Celebrated photographer John Minihan tells Des O’Driscoll about some of his most famous pictures
THERE is nobody in Ireland who has photographed — or possibly even met — such an array of famous figures as John Minihan. A teenage Diana Spencer, a wizened Samuel Beckett, an edgy young band named The Who, and countless others have ended up in iconic photographs as a result of posing for Minihan’s trusty Rolleiflex camera.
As a photographer with the Daily Mail and Evening Standard in London, Minihan had access to many of the world’s news-makers. And, through friendships he forged, often in the drinking dens of Soho or via his own interest in the arts, he regularly managed to breach the divide between news snapper and subject.
And yet, despite the world of royals and super celebs Minihan mixed in, it’s the photographs he took through the years in his home town of Athy that are still the most important to him.
Now 70 and resident in West Cork, he is as passionate as ever about his craft and is still taking pictures. Minihan’s collection has also been acquired by UCC. Here, we select just a few examples from that hugely important archive.
“As an apprentice on the Daily Mail I was getting very little money and as a means to earn a little extra I’d go to the clubs in Soho — Flamingo Club, Ronnie Scotts, The Marquee — and I’d photograph the bands.
This picture was taken late in 1964 at the Marquee. They were only known in the London scene at the time and it was around the time that their first single ‘I Can’t Explain’ was released. What mesmerised me about the band was Keith Moon’s drumming. And I’d never seen anyone leap around on stage like Keith Townsend and the way he swung his arms. And Roger Daltry had a great blues voice.
I went up to them after their show, and brought them over to that wall by the stage to do the picture. You can really see the energy and the youthfulness of a band that’s about to explode on the world.
I did a lot of other bands in that era — Rory Gallagher and Taste, Jimi Hendrix, The Animals, etc. And in those days it was very easy to get access.. you didn’t have so many PR people, etc.”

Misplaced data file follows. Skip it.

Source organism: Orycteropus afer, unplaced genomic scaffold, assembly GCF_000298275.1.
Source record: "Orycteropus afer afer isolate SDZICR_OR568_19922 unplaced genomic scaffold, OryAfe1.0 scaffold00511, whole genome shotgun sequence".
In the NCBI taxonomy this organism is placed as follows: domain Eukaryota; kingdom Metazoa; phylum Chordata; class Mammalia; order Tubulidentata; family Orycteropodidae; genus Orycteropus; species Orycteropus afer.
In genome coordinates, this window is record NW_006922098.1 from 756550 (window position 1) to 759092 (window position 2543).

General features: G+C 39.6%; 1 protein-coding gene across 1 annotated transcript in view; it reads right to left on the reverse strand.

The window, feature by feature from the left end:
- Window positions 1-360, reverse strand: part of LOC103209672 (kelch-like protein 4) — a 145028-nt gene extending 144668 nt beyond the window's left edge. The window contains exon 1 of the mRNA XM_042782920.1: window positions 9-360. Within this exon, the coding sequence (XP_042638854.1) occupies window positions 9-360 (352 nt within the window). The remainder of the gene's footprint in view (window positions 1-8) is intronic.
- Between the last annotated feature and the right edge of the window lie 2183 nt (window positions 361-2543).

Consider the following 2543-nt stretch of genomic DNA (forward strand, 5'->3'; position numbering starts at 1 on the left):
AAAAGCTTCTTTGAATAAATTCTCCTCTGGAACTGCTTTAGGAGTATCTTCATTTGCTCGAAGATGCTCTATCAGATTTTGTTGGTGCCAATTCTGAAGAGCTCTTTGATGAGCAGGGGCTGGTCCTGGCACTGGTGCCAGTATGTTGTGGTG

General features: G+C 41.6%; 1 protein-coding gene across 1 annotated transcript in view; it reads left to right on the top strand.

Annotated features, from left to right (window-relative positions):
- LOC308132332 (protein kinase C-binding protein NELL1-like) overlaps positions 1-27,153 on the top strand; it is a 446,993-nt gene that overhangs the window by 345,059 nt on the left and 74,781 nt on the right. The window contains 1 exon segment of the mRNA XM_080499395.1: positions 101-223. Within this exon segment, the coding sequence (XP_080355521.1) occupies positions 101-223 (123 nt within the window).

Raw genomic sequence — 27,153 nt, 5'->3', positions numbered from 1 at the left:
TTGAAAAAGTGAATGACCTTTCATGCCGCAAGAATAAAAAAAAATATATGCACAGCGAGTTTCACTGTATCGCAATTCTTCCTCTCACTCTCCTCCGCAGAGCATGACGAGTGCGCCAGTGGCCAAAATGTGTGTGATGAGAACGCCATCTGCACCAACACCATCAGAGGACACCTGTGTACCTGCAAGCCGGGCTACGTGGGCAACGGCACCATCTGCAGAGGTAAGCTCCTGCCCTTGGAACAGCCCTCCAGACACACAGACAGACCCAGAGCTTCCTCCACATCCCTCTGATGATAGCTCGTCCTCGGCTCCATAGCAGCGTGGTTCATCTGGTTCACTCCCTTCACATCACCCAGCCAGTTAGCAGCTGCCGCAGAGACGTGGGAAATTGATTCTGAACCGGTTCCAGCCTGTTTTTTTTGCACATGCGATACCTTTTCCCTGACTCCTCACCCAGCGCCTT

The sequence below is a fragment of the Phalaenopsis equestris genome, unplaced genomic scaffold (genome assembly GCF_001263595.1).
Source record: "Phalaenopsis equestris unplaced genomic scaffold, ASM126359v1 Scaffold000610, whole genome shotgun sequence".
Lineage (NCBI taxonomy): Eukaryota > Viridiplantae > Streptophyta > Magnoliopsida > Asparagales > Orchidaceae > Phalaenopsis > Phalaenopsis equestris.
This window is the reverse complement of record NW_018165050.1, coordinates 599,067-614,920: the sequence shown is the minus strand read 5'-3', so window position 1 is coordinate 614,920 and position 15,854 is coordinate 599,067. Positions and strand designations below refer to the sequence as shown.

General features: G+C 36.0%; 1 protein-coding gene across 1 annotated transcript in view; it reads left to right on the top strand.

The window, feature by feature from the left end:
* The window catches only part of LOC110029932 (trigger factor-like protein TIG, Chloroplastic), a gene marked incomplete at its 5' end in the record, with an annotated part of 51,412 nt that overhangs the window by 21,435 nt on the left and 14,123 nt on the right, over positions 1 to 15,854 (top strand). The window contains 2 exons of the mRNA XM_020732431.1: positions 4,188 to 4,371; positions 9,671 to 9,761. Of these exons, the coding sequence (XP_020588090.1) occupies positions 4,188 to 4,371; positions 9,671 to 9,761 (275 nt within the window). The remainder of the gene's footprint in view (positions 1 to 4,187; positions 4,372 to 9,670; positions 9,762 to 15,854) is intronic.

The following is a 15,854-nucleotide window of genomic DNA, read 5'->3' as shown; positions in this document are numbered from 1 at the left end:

“I had an exhibition in 1971 in the Royal Court Theatre in London of my photographs of Athy.
The exhibition was commissioned by the theatre to go with a series of Irish plays they had on, including Brendan Behan’s Richard’s Cork Leg, starring The Dubliners, and also Edna O’Brien’s A Pagan Place. Soon after, Edna invited me around for tea to her home in Chelsea.
The idea for that photograph came from a poster for the film The Graduate which was out around that time. Edna was a very voluptuous woman — and still is — and I wanted to put that across.
We still keep in contact, and I saw her a few weeks ago at a tribute event to her they had at the Gaiety. We had a pot of tea in the Merrion Hotel and I presented her with that picture, and I photographed her holding it.”
“Myself and [Irish journalist] Stan Gebler Davies used to love drinking together in the clubs and bars around Soho. I first saw Francis Bacon in the Colony Room; he was loud, very brash and everybody wanted to be around him. I was introduced to him through Stan, who knew him quite well, and I started photographing him in 1971.
I spotted a story one morning in the Daily Telegraph that said: ‘Irish painter on drugs charge’. In London, if you win the Nobel Prize for Literature, you’re British, if you’re up on drugs charges, you’re Irish!
I went straight down to the Marlborough Street magistrates court where I met Francis getting out of a taxi. His then boyfriend had got very jealous and had planted a substance and called the police. He was acquitted and I went back to Soho with him to celebrate. I got this picture of him with Burroughs when Burroughs came to London in 1980 for an exhibition of his paintings.”
“I was reared in Athy until I was 11 and have always had a strong connection to the place. Even when I was living in London I’d take a week off and go back to Athy and would take photographs when I was there.